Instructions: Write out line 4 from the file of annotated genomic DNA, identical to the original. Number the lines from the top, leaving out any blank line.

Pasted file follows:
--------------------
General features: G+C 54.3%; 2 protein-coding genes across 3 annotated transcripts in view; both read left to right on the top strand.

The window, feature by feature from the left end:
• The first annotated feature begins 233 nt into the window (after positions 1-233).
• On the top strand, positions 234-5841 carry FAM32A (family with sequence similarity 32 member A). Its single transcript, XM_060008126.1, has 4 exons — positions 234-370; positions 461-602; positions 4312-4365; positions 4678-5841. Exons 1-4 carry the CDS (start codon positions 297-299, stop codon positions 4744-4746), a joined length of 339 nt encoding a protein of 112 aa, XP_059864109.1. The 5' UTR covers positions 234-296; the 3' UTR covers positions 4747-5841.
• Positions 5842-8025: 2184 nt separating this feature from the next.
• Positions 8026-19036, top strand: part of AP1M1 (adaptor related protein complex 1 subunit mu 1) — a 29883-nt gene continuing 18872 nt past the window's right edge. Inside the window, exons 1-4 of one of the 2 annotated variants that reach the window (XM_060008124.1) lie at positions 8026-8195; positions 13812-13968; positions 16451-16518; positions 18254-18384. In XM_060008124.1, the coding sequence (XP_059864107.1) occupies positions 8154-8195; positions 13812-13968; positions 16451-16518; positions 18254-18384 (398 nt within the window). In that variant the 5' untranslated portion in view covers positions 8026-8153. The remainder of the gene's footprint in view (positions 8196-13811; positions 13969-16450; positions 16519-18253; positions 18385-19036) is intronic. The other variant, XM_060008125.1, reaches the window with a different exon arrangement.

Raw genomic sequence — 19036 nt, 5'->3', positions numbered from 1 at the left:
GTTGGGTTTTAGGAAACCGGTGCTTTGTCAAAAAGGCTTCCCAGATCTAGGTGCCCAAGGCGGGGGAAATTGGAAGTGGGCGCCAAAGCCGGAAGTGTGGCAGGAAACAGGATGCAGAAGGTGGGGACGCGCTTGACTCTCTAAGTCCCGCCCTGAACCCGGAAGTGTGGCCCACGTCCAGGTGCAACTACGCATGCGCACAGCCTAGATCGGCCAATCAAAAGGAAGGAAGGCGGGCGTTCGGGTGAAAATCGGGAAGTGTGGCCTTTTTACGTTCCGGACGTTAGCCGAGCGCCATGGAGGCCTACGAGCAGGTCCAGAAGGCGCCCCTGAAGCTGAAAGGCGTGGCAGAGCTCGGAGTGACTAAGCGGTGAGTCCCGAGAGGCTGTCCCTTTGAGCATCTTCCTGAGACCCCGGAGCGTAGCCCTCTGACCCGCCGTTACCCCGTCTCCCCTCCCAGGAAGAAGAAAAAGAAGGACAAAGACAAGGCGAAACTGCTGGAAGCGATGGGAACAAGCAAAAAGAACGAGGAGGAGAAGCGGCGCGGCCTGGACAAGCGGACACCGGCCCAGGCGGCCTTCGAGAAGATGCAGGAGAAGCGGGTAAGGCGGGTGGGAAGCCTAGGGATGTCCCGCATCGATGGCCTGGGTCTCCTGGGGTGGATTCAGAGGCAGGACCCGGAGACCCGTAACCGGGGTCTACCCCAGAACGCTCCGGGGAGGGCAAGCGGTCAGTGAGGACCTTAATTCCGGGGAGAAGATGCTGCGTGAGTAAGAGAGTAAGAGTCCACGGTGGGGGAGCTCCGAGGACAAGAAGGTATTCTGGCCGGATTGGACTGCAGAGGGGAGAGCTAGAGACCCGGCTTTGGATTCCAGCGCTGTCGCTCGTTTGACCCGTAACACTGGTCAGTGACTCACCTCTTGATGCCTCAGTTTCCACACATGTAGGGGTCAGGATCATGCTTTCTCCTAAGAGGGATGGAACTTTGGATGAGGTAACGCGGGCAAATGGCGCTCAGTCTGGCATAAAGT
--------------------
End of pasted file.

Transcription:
• On the top strand, positions 234-5841 carry FAM32A (family with sequence similarity 32 member A). Its single transcript, XM_060008126.1, has 4 exons — positions 234-370; positions 461-602; positions 4312-4365; positions 4678-5841. Exons 1-4 carry the CDS (start codon positions 297-299, stop codon positions 4744-4746), a joined length of 339 nt encoding a protein of 112 aa, XP_059864109.1. The 5' UTR covers positions 234-296; the 3' UTR covers positions 4747-5841.